BEIJING — Under pressure from the Chinese government, U.S. airlines are acceding to Beijing’s demand that they change the way they refer to Taiwan — an edit the Trump administration has urged U.S. carriers to resist.
American Airlines wiped Taiwan from its website, and United Airlines said it was working to meet China’s requirements.
The moves come about three months after Beijing ordered dozens of foreign airlines to refer to the island as a Chinese territory or face consequences in the world’s second-largest aviation market.
Less than 24 hours after American Airlines announced it had bent to Beijing’s will, United Airlines indicated it would follow suit.
“United Airlines has begun to roll out changes to its systems to address China’s requirements,” United spokesman Frank Benenati said. “United abides by and respects local laws and regulations in all markets and jurisdictions where we operate and conduct business. United flights to mainland China, Hong Kong and Taiwan will continue to operate normally.”
By Wednesday morning, Chinese users could no longer see the name “Taiwan” on a map of Asia on the American Airlines website, while China, Japan and the Koreas remained. The change is expected to reach all the airline’s online content, although updates may have lagged in some markets, a spokeswoman said.
“Like other carriers, American is implementing changes to address China’s request,” American Airlines spokeswoman Shannon Gilson said in a statement. “Air travel is global business, and we abide by the rules in countries where we operate.”
American Airlines tweaked its language just hours before Beijing’s July 25 deadline.President Xi Jinping’s government demanded that the airlines stop listing the island online as its own country and instead call it “China Taiwan” or a similar title.
The wording on commercial websites bears no significance over the official status of Taiwan, which Beijing has claimed as part of its territory under its “one-China policy.” But driving U.S. carriers to self-censorship is a symbolic victory for Chinese leaders and an example of the nation’s business leverage.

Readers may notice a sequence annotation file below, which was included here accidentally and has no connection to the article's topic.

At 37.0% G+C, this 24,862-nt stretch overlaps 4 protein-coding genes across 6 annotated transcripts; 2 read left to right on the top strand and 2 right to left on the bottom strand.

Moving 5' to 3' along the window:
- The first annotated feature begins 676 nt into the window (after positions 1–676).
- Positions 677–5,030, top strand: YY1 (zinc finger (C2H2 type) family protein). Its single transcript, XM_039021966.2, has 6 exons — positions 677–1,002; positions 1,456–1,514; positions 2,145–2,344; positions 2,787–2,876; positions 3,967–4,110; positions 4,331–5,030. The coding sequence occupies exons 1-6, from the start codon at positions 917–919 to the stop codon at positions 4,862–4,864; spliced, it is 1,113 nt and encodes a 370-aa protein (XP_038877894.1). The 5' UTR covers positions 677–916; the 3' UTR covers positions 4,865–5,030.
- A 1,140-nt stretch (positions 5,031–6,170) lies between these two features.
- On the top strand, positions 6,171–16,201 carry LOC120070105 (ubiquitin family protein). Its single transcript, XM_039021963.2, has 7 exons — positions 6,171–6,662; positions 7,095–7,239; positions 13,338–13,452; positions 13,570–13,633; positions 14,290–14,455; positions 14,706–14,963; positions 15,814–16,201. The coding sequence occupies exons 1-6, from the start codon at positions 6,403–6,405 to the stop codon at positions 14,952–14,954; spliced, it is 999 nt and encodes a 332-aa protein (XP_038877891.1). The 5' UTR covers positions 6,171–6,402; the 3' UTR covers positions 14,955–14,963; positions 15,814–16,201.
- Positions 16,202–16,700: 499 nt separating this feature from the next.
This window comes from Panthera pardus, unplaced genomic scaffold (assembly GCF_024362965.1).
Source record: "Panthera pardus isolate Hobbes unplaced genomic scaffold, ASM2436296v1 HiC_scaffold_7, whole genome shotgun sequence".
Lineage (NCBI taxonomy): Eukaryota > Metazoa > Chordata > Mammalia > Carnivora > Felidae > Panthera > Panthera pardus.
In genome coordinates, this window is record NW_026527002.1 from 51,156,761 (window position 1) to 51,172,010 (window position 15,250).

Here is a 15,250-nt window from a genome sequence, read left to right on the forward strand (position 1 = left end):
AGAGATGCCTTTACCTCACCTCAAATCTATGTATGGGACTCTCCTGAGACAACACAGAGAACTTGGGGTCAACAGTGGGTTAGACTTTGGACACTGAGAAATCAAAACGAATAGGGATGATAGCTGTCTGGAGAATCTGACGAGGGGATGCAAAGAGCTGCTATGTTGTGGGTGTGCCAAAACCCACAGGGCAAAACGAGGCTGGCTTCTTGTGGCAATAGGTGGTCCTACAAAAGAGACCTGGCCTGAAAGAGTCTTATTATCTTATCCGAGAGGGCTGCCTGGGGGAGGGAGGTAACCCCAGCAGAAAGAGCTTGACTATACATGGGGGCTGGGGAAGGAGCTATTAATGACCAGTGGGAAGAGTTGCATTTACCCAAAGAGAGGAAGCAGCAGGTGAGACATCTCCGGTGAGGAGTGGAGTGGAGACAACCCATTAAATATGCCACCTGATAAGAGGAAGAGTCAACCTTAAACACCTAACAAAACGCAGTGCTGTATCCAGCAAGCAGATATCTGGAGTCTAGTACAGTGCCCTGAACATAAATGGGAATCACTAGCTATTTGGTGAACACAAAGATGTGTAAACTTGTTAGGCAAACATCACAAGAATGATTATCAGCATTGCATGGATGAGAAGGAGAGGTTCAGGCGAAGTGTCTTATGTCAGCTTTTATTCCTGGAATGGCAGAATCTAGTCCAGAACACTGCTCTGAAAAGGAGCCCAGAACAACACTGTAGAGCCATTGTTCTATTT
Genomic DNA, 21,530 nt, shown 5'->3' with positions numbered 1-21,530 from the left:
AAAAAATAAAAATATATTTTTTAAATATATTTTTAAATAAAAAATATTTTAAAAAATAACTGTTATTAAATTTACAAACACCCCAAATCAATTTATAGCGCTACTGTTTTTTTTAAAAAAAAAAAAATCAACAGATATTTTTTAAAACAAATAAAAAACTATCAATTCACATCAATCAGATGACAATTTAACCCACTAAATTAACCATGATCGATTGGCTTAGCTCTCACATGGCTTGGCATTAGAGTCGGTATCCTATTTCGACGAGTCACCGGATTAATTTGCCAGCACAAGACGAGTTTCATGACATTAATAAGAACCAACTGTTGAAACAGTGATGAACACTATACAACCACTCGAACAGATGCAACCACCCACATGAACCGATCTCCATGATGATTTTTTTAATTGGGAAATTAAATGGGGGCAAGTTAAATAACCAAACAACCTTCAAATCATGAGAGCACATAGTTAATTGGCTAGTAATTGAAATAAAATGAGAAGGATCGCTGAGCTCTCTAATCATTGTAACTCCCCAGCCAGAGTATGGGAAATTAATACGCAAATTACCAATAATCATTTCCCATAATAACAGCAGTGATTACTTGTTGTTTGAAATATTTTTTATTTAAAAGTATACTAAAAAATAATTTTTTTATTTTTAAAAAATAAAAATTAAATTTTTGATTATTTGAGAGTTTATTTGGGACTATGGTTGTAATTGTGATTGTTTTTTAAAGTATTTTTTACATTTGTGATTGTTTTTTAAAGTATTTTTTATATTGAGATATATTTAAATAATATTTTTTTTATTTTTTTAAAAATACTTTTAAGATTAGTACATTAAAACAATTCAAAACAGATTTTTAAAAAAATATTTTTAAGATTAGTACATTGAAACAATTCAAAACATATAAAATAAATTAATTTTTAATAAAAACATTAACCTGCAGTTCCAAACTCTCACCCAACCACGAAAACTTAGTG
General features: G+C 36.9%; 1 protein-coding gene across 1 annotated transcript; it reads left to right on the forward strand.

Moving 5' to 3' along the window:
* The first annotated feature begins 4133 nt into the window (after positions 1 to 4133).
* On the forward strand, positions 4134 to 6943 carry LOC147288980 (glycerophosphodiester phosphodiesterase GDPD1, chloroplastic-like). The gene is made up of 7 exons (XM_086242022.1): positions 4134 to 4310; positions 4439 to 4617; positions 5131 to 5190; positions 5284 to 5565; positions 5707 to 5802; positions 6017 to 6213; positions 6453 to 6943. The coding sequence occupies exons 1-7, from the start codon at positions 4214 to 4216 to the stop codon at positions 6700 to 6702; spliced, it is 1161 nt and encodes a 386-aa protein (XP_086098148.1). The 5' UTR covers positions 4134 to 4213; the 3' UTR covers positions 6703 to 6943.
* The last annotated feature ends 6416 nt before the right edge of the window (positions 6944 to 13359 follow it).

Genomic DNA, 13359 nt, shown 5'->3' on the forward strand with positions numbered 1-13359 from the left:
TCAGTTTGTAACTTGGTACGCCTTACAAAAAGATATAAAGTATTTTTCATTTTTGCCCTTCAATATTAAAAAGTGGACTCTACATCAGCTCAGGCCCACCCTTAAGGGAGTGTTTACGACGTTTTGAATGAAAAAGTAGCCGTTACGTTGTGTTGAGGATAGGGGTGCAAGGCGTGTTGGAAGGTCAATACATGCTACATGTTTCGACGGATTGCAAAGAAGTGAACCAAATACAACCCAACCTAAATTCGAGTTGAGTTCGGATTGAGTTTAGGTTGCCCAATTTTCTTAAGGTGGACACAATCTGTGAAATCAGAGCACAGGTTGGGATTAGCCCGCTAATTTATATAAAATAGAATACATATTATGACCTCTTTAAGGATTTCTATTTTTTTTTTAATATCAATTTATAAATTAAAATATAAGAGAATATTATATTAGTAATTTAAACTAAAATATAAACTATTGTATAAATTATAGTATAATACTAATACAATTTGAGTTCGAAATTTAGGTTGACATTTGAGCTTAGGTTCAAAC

Taiwan broke from China after Chiang Kai-shek’s Nationalist Party fled to the island in 1949 after losing a civil war to Mao Zedong’s Communists. Taiwan and China’s relationship remains fraught, despite a number of talks between the parties in recent years.
Taiwanese leaders condemned China’s airline campaign Wednesday.
“Taiwan is Taiwan,” the Taiwan ministry of foreign affairs said in a statement. “It does not fall under the jurisdiction of China’s government. Taiwan is a democratic nation whose achievements in freedom, democracy, human rights, and the rule of law have won international recognition and are the envy of the people of China, who have no political freedom.”
Chinese officials applauded the “positive developments” by foreign airlines Wednesday without mentioning any specific American carriers.
“We certainly hope that when they operate in China, they must respect China’s laws and regulations, respect China’s sovereignty and territorial integrity, and respect the feelings of the Chinese people,” Foreign Ministry spokesman Geng Shuang told reporters.
The State Department, however, said airlines should stand their ground.
“We have told China that the United States strongly objects to China’s attempts to compel private firms to use specific words of a political nature in their publicly available content,” a spokesman for the U.S. Embassy in Beijing said Tuesday. “We continue to seek to address this issue.”
Disobeying China, however, carries a steep economic risk for airlines in the rapidly expanding market. Roughly 549 million passengers in China took flights last year, compared with 184 million in 2007.
Analysts say Beijing can cripple access to these fliers by ramping up regulations, crashing websites, ordering ticket brokers to shun American carriers and reducing the number of tourists who are allowed to travel to the United States.
The risk of noncompliance is a doozy, said Bob Mann, an airline industry in New York.
“They can’t sell within China,” Mann said.
The Trump administration has called Beijing’s demand “Orwellian nonsense,” but industry groups suggested Wednesday that more U.S. carriers may comply.
Chinese officials have called the matter nonnegotiable and have rejected at least one request from the White House to discuss the issue.
“As with other sectors of the economy, the U.S. airline industry is a global business that must contend with a host of regulations and requirements,” Airlines for America, a lobbying group for the industry, said in a statement. “A4A and the affected U.S airlines appreciate the engagement and counsel we have received from the Administration as carriers begin to implement a solution.”
The aviation deadline arrived less than three weeks after the United States kicked off a trade war with China, imposing tariffs on $34 billion in Chinese imports. Beijing retaliated with levies on an equal amount of American goods.
President Trump has vowed to slap duties on an additional $200 billion in Chinese products as early as September.
Yang Liu in Beijing contributed to this report.